By Elizabeth Greenhalgh
Ferdinand Foch ended the 1st international warfare as Marshal of France and ultimate commander of the Allied armies at the Western entrance. Foch in Command is a pioneering learn of his contribution to the Allied victory. Elizabeth Greenhalgh makes use of modern notebooks, letters and records from formerly under-studied documents to chart how the artillery officer, who had by no means commanded troops in conflict while the warfare begun, realized to struggle the enemy, to deal with tricky colleagues and Allies, and to manoeuvre in the course of the political minefield of civil-military family members. She bargains useful insights into overlooked questions: the contribution of unified command to the Allied victory; the function of a commander's normal employees; and the mechanisms of command at corps and armed forces point. She demonstrates how an brisk Foch built war-winning recommendations for a latest commercial warfare, and the way political realities contributed to his wasting the peace.
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Additional resources for Foch in Command: The Forging of a First World War General (Cambridge Military Histories)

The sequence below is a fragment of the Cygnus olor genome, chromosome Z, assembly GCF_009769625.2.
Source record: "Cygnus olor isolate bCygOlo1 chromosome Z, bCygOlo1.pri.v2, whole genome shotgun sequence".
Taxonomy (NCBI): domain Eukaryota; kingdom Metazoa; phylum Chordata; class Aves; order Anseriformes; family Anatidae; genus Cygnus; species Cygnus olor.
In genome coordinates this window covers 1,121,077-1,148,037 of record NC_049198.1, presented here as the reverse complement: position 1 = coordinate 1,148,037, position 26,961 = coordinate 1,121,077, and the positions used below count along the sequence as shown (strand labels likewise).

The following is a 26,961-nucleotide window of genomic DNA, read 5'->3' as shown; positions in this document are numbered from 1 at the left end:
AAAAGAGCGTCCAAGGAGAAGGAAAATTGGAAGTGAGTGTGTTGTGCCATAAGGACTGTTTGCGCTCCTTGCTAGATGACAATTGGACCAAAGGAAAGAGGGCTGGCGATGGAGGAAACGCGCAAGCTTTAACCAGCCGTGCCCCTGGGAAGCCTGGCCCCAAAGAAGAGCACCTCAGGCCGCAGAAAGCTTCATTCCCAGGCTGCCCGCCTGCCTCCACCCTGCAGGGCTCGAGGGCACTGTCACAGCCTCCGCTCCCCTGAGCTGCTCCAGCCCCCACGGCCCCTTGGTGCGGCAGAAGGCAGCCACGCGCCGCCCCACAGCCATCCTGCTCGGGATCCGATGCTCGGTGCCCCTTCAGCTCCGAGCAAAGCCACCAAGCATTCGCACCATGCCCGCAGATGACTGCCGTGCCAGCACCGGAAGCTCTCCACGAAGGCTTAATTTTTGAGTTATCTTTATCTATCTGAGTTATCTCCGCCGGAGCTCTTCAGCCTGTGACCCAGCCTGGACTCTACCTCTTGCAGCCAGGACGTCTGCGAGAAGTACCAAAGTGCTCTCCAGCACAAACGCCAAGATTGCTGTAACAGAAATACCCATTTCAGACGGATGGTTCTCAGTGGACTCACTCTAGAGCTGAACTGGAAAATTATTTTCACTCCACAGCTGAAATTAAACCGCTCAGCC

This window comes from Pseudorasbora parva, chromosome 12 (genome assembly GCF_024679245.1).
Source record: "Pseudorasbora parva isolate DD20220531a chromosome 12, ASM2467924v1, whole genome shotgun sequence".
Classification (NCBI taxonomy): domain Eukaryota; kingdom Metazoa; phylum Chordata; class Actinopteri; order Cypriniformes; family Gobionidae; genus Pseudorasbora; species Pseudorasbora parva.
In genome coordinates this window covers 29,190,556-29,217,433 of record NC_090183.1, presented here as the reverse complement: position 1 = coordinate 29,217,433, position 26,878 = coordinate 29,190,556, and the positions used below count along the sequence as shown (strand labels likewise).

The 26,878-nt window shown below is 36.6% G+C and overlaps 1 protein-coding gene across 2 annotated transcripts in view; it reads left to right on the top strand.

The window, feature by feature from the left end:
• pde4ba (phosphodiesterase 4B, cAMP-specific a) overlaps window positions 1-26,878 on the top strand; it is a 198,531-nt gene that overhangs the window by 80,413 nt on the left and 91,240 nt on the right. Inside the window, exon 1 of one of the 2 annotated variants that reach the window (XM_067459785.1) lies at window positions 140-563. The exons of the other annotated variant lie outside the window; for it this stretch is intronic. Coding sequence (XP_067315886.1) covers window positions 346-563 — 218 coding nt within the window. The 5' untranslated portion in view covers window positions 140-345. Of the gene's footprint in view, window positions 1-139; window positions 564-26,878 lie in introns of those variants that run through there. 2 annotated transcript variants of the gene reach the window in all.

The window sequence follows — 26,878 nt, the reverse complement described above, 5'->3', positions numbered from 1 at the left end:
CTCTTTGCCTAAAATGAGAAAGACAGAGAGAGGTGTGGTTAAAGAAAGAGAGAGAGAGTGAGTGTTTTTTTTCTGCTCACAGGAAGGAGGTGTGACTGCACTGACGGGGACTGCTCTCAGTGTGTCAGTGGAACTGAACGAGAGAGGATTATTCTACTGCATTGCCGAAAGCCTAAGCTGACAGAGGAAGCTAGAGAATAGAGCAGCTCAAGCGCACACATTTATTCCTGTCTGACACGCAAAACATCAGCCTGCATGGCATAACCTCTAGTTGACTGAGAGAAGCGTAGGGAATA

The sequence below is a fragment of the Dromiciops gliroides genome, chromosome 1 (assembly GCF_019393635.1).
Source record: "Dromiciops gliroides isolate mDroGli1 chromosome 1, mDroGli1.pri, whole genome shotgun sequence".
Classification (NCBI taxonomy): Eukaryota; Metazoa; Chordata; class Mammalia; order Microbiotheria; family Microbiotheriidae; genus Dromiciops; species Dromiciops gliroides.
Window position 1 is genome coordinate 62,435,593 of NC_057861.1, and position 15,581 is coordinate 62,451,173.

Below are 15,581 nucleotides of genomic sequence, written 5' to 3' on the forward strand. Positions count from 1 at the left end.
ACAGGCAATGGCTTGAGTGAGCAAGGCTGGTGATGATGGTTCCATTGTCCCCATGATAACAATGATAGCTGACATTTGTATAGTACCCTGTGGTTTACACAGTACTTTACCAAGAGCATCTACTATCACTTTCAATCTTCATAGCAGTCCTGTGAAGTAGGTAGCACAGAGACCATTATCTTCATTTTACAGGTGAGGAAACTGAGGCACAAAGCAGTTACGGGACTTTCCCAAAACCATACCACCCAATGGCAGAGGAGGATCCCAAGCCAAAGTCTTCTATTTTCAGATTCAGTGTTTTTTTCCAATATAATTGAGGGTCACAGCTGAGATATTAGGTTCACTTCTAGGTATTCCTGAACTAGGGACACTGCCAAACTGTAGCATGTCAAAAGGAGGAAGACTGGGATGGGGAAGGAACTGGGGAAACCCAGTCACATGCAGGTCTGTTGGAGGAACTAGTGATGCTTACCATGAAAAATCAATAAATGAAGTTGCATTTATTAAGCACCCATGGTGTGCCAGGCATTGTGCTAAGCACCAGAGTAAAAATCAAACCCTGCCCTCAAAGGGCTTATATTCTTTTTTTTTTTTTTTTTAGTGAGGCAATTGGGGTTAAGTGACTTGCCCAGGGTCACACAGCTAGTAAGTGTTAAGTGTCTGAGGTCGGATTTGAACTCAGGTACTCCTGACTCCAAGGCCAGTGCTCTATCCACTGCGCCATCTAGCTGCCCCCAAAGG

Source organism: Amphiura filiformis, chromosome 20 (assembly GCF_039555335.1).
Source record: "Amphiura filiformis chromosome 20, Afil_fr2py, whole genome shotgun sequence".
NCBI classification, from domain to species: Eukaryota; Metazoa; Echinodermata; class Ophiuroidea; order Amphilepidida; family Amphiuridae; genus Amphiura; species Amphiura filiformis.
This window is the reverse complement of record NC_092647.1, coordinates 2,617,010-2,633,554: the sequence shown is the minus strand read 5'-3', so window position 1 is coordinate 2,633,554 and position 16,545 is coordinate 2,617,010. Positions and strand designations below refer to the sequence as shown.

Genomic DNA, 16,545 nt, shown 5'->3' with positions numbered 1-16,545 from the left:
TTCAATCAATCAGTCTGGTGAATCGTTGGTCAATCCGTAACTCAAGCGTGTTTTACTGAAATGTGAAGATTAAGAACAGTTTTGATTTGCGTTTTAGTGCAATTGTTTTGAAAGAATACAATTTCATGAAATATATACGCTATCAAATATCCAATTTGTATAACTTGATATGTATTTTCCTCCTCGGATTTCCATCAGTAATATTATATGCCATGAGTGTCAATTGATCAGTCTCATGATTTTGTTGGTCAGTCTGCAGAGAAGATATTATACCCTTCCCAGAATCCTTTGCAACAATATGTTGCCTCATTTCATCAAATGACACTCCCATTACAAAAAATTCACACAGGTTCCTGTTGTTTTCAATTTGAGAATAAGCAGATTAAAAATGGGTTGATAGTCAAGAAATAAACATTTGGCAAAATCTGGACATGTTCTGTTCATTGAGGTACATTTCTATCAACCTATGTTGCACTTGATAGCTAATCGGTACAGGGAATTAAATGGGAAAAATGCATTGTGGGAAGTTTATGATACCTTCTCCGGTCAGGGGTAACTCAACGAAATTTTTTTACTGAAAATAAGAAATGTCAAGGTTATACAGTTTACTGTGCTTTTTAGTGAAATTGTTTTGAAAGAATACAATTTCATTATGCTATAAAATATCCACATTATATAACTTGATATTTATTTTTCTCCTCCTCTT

Foch knew that his right was the weaker ﬂank and that the gap between IX Corps and Fourth Army was too wide for comfort, and so he made sure that liaison ofﬁcers kept him informed. He had a better appreciation of the danger than Hausen had of the opportunity. He dispatched a staff ofﬁcer to XI Corps early in the morning, and, on hearing his report, sent Tardieu to General Eydoux, the XI Corps commander. Eydoux was with his artillery batteries and Tardieu gave him Foch’s message: ‘It is not a question of victory.
30 Castelnau decided to take the offensive, and ordered XX Corps to attack out of the Nancy defences whilst First Army met the advancing Germans head on. In a series of violent attacks Foch’s two divisions of XX Corps crashed into the enemy’s left on 25 August. Although they did not gain much territory they tied down a signiﬁcant number of enemy troops, and contributed to the success along the rest of the front. By evening the Battle of the Mortagne had been won and Morhange avenged. The Germans were pushed back eastwards across the eponymous river.
As a consequence, Joffre sent these two armies into Belgium on 21 August (the day after Rupprecht’s attack at Morhange) with orders to attack the enemy wherever he was found. Although Fourth Army was six-corps strong, the opposing German forces were stronger still. 1 The Great Retreat then began and the French army, now extended on its left by the British Expeditionary Force, marched further and further back, southwards. Casualties had been enormous. 2 It was the worst period for casualties of the whole war.